The next day we recorded "Hey Little Girl" and "Rockin' Voices". The songs were released on Cimmaron Records. "Hey Little Girl" received a four-star rating from Billboard magazine with moderate success nationwide in sales.

During the following years, until the untimely death of Bill in 1964, we had been back and forth to Memphis by trains and bus several times to record. Then we moved to Memphis where we were recording and writing songs.

One week we made a trip to Nashville and took some of our songs to Floyd Cramer. Floyd listened to the tapes and asked if we could come back that evening and let his partner hear our songs. So that evening we went back to see Floyd and to our surprise, Grady Martin was Floyd's partner. Grady listened to our tapes, then he asked if we had written all of our songs in our career. We told him that we had. Grady then asked if we were signed with Bill Black as songwriters. We told him that we were under contract as singers only with Bill Black. Grady told Floyd to sign us up and said that we would need to move to Nashville.

So we were signed as songwriters for Cramart Publishing Co. Grady and Floyd furnished us with a nice office in their office complex, recording equipment and a salary each week to just write songs. Every day that was our job, to come up with new songs. Then in the evening, Grady and Floyd would listen and play along sometimes to what we had written.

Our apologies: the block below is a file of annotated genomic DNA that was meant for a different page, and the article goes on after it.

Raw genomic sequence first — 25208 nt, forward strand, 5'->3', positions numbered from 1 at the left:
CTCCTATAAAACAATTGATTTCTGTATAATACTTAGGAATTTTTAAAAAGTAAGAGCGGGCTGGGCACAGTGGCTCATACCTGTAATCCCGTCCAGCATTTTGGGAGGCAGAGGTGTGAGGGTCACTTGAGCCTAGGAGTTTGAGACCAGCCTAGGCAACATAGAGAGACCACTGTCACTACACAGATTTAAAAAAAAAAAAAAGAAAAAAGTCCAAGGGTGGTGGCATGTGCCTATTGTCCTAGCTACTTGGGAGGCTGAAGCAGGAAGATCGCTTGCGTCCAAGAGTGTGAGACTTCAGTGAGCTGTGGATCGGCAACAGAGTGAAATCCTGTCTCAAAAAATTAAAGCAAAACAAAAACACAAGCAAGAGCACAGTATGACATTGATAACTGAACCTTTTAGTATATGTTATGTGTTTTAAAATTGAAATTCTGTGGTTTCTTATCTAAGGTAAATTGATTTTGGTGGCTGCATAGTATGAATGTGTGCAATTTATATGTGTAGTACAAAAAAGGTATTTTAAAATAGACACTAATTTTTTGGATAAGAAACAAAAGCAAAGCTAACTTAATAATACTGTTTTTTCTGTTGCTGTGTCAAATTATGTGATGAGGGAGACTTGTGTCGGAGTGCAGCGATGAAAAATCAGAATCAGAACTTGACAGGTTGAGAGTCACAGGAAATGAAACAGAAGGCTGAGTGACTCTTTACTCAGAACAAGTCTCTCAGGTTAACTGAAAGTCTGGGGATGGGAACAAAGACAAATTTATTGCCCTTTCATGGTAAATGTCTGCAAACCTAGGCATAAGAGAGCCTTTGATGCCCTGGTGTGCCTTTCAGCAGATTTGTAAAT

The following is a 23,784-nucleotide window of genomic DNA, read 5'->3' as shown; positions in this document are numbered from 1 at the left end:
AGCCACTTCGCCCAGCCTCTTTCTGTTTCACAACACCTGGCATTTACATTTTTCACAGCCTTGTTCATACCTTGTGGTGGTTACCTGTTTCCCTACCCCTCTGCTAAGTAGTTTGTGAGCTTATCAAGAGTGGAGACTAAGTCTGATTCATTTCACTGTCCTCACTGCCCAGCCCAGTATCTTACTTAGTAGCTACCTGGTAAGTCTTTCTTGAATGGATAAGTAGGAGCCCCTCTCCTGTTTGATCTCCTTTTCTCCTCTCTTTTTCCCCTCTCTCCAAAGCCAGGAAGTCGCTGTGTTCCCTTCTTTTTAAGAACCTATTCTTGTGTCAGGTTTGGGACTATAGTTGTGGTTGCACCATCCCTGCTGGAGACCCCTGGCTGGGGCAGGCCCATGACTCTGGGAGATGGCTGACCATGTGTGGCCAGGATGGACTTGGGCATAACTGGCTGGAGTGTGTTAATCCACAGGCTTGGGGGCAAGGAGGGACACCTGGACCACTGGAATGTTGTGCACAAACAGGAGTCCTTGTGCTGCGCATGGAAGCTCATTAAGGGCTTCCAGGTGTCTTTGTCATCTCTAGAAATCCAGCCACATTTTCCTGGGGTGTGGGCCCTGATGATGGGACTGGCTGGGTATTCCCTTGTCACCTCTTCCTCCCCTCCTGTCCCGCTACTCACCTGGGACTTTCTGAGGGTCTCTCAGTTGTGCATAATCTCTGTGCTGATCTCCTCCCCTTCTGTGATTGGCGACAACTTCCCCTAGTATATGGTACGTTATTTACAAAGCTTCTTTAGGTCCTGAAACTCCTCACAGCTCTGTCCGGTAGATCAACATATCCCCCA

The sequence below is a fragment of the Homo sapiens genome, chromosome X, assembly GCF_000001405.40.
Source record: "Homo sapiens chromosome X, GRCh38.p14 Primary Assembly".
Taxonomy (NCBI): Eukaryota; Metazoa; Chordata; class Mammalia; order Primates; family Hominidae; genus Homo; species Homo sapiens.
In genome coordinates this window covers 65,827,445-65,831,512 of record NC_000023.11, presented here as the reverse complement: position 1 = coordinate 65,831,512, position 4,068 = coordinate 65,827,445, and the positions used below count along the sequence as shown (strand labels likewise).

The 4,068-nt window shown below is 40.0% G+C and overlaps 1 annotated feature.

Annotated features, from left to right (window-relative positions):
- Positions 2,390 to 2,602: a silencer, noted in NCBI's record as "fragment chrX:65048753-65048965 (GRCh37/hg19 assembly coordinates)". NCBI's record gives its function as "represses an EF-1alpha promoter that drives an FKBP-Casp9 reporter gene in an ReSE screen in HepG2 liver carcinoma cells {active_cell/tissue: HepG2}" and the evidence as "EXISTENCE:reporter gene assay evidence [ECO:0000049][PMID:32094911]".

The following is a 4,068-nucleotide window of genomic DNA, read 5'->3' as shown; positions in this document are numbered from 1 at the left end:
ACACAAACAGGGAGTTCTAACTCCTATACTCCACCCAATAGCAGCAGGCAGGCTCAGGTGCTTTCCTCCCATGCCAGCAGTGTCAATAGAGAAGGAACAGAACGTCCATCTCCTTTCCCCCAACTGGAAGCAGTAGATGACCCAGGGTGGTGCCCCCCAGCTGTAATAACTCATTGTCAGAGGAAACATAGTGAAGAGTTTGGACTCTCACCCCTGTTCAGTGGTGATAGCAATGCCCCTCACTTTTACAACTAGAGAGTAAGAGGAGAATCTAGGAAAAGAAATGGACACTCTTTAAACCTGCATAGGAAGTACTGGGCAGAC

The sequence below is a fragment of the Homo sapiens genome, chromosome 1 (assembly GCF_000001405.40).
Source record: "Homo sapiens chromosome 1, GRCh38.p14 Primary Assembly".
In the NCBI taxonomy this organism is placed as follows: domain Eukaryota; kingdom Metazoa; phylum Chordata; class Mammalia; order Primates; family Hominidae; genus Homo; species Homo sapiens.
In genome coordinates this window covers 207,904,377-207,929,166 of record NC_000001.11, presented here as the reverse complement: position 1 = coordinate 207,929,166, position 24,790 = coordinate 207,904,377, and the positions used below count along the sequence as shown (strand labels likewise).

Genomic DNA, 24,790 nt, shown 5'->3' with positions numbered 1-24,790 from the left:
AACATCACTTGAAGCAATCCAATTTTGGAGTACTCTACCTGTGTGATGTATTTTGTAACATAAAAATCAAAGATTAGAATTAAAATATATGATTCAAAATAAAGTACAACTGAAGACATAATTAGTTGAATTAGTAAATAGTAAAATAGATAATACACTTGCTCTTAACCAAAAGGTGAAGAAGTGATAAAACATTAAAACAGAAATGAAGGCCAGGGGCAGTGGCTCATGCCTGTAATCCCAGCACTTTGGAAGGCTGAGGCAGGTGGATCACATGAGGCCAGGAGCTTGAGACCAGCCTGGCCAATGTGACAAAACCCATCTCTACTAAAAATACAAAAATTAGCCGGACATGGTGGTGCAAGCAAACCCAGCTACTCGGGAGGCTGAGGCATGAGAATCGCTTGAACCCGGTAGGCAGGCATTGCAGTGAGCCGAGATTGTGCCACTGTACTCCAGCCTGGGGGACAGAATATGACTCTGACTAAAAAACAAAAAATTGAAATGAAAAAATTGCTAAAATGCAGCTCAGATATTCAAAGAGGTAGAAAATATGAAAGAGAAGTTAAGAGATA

Grady, being the greatest guitar player, and Floyd, the great piano man, made our job real interesting. I learned from Grady on the guitar and he told people how I wrote the most unique tunes he had heard.

During our time with Floyd and Grady, we wrote several songs for country artist Billy Grammer, such as: "I'll Leave the Porchlight A Burning" and "Lonesome Life" - and for rhythm and blues artist Joe Henderson with "A Woman and a Bottle of Wine" - and many others.

We would record our dubbing sessions at Bradley Studios in Nashville with Grady, Floyd, Bob Moore, Boots Randolph, etc. backing us up. Through our career we have had the privilege of some fame and enjoyed a lot of good company along the way, such as: Bill Black, Grady Martin, Floyd Cramer, Black Jack Wayne, Bob Moore, The Wilburn Brothers and many others.

Original Releases

May 25, 1959
Black Jack BJ-107
As: The Cobra Brothers

March 7, 1960
Magnet 701
As: The Cobra Brothers

May 2, 1960
Gardena 203
As: The Key Brothers with
Scott Johnson Orch.

October 31, 1960
Magnet 119
As: The Key Brothers

October 2, 1961
Cimmarron 4051
As: The Key Brothers

February 15, 1962
Gil-Key 1002
As: The Key Brothers

June 6, 1962
Gambit 11072
As: The Key Brothers

December 3, 1962
Billy Grammer
Song Writers: The Key Brothers

July 7, 1963
(ABC Paramount 10786)
(Bandstand USA 1021)
Leroy Daniel
Song Writers: The Key Brothers

September 8, 1963
(Bandstand USA 1021)
Louis 6803 Records
Ray Clark
Song Writers: The Key Brothers

Posted February 2003

Rockabilly Hall of Fame